Canada's national anthem was first heard one fine June evening in 1880, on the campus of Laval University in Quebec City. Joseph Keaney Foran and some fellow law students were relaxing in one of the buildings when they heard a commotion at the front door. They saw Father Pierre Rouselle, the university secretary, and three other men enter the building and head straight for the piano. In the lead was a small man with a halo of black hair around his balding dome. "He was very excited," Foran later wrote of the little man, "and kept tapping his hands and saying 'I've got it! I've finally found it; I've succeeded; come, listen." He arranged himself at the piano and the others perched on a nearby dais. "Throwing back his head he played for us, for the first time, the masterpiece of his genius - it was Calixa Lavallée; he played O Canada."
"In my imagination," Foran rhapsodized, I was transported to the town of Strasbourg to the night when Rouget deLisle [sic] played and sang the Marseillaise for the first time." On June 24, 1880, a brass band played "O Canada" at a banquet in Quebec City held for the governor general, the Marquess of Lorne. The performance was repeated the next day before an audience of 6000 in the gardens of Spencer Wood. The concert featured six bands and for the first time the words were heard, sung by a full choir.
The practice of crafting patriotic songs for public use grew along with nationalism throughout the 19th century. In Canada, politicians and citizens alike had for some time dreamt of a melody with words that would capture the patriotic ideals of the new nation. Various musical pieces drifted into popular use, but it was clear that songs such as "God Save the King (Queen)" or "The Maple Leaf Forever" (with lines like "Wolfe the dauntless hero came") were never going to be popular among French Canadians.
In 1834 at the founding meeting of the St-Jean Baptiste Society, George-Étienne Cartier passionately sang his own composition "Ô Canada! mon pays! mes amours!" Nonetheless in 1865 Ernest Gagnon would still lament that "Vive la Canadienne," sung to the melody of "À la claire fontaine" would have to do until something better came along.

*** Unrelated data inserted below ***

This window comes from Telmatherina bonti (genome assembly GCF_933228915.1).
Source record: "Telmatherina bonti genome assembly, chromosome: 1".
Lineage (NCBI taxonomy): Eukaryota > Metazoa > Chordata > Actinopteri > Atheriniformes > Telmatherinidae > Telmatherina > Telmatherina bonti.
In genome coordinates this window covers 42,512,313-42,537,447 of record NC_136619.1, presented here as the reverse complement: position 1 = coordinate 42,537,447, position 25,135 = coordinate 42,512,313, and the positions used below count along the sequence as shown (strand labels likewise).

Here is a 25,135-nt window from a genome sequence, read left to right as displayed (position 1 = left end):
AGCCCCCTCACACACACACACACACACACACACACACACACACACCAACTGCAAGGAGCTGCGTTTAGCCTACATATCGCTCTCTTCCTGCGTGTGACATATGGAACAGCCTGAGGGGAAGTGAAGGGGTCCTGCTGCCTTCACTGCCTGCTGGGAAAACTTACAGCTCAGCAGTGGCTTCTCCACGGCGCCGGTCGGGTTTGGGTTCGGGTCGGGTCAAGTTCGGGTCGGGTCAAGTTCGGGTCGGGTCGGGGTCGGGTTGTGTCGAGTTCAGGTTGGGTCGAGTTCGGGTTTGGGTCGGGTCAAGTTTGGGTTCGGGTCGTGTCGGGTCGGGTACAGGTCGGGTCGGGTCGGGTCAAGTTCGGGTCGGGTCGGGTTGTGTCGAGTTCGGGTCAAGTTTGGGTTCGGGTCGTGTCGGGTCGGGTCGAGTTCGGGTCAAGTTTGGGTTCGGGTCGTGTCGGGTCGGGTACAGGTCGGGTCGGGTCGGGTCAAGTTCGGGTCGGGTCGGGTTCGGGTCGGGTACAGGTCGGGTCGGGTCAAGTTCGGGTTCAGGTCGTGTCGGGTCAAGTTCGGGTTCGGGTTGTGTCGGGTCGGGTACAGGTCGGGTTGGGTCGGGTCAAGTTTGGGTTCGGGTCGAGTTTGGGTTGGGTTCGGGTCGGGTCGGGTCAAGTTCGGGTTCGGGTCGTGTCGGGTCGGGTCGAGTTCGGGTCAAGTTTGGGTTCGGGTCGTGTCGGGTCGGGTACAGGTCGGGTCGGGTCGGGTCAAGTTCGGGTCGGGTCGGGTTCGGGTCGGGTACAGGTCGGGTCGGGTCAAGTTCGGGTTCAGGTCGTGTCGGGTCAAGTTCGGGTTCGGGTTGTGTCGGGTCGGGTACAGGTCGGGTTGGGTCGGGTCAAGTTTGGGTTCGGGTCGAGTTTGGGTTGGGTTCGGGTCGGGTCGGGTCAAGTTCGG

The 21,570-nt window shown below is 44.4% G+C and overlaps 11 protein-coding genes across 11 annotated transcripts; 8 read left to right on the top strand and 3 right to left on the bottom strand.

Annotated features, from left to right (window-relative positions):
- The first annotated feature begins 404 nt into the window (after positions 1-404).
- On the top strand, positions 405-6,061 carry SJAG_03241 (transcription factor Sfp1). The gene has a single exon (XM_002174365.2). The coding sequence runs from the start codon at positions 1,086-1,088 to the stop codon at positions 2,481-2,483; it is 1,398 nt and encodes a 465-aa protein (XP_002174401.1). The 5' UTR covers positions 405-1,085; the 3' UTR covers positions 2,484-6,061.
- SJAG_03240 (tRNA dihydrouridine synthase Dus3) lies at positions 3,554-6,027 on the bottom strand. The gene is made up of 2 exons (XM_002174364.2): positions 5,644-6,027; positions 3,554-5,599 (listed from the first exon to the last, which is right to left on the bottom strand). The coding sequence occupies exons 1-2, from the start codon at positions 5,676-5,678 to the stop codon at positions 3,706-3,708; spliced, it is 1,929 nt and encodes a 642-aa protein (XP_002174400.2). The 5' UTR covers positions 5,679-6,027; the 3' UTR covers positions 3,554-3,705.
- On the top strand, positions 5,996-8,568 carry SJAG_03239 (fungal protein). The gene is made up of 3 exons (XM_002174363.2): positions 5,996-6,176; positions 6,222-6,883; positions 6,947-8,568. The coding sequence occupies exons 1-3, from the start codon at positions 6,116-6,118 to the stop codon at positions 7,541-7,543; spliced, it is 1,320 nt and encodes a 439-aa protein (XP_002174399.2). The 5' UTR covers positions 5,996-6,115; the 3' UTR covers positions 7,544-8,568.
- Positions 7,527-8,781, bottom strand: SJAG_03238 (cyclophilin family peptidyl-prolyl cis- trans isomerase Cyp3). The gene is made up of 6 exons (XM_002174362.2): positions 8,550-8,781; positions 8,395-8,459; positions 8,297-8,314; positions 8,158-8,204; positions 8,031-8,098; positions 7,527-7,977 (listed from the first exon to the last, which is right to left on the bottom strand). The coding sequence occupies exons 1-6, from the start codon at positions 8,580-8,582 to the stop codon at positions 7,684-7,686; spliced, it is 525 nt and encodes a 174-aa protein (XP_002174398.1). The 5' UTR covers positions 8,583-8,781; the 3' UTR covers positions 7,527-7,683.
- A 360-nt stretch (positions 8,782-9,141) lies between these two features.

In June 1880 the St-Jean Baptiste Society declared that it was time to find something better. They wanted a patriotic rallying song for their national festival that year. There was talk of a competition, but the music committee decided to ask the respected young composer Calixa Lavallée to compose an anthem and have it ready for June 24. Gagnon's daughter later claimed that it was her father Ernest who came up with the first line and gave it to Adolphe-Basile Routhier, an accomplished poet, to compose the rest. Others claimed that Routhier wrote the words first and Lavallée the music later. Routhier himself later wrote that Lavallée played him his "grand air" and he (Routhier) wrote the four verses the next night.
As for the composer, the peripatetic Lavallée moved several times to the United States, fought for the Union army in the Civil War, traveled to South America, studied in Paris and died in Boston. His travels continued even after death, as his body was brought to Montreal for reburial in 1933.
"O Canada" remained a French only anthem for some 20 years. It was not performed in English Canada until 1901, when it was played in Toronto for the Duke of Cornwall and York (the future King George V). Various translations followed until that of Stanley Weir, published in 1908. With few changes, this is the version sung today. On June 27, 1980 Parliament passed Bill C-36 making "O Canada" Canada's official national anthem.
James H. Marsh is editor in chief of The Canadian Encyclopedia.